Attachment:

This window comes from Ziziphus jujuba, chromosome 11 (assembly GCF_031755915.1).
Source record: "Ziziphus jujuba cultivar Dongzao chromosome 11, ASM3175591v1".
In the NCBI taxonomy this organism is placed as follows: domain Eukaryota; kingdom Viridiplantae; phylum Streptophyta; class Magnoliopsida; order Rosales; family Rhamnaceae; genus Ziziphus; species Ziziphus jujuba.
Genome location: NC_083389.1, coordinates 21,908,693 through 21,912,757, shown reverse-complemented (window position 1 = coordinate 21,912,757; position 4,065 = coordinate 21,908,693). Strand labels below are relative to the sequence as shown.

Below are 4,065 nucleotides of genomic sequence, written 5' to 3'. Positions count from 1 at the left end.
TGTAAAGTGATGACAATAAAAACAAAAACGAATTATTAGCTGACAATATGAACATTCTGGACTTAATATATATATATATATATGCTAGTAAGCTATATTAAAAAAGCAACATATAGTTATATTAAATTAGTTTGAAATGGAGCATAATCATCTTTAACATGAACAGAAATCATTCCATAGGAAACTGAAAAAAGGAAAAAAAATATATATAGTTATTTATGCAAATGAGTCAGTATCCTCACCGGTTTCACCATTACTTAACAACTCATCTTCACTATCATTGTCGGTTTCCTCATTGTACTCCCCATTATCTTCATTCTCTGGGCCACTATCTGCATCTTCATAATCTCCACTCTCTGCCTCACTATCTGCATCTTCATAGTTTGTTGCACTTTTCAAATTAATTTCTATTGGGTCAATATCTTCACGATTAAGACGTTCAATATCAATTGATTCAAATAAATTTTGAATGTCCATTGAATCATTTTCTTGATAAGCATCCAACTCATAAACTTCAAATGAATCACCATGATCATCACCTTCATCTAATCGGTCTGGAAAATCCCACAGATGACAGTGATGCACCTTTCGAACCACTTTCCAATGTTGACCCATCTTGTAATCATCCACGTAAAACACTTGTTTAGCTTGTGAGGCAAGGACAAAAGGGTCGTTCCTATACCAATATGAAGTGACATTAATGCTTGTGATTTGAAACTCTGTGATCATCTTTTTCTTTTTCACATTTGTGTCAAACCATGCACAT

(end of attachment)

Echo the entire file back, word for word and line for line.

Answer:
This window comes from Ziziphus jujuba, chromosome 11 (assembly GCF_031755915.1).
Source record: "Ziziphus jujuba cultivar Dongzao chromosome 11, ASM3175591v1".
In the NCBI taxonomy this organism is placed as follows: domain Eukaryota; kingdom Viridiplantae; phylum Streptophyta; class Magnoliopsida; order Rosales; family Rhamnaceae; genus Ziziphus; species Ziziphus jujuba.
Genome location: NC_083389.1, coordinates 21,908,693 through 21,912,757, shown reverse-complemented (window position 1 = coordinate 21,912,757; position 4,065 = coordinate 21,908,693). Strand labels below are relative to the sequence as shown.

Below are 4,065 nucleotides of genomic sequence, written 5' to 3'. Positions count from 1 at the left end.
TGTAAAGTGATGACAATAAAAACAAAAACGAATTATTAGCTGACAATATGAACATTCTGGACTTAATATATATATATATATATGCTAGTAAGCTATATTAAAAAAGCAACATATAGTTATATTAAATTAGTTTGAAATGGAGCATAATCATCTTTAACATGAACAGAAATCATTCCATAGGAAACTGAAAAAAGGAAAAAAAATATATATAGTTATTTATGCAAATGAGTCAGTATCCTCACCGGTTTCACCATTACTTAACAACTCATCTTCACTATCATTGTCGGTTTCCTCATTGTACTCCCCATTATCTTCATTCTCTGGGCCACTATCTGCATCTTCATAATCTCCACTCTCTGCCTCACTATCTGCATCTTCATAGTTTGTTGCACTTTTCAAATTAATTTCTATTGGGTCAATATCTTCACGATTAAGACGTTCAATATCAATTGATTCAAATAAATTTTGAATGTCCATTGAATCATTTTCTTGATAAGCATCCAACTCATAAACTTCAAATGAATCACCATGATCATCACCTTCATCTAATCGGTCTGGAAAATCCCACAGATGACAGTGATGCACCTTTCGAACCACTTTCCAATGTTGACCCATCTTGTAATCATCCACGTAAAACACTTGTTTAGCTTGTGAGGCAAGGACAAAAGGGTCGTTCCTATACCAATATGAAGTGACATTAATGCTTGTGATTTGAAACTCTGTGATCATCTTTTTCTTTTTCACATTTGTGTCAAACCATGCACAT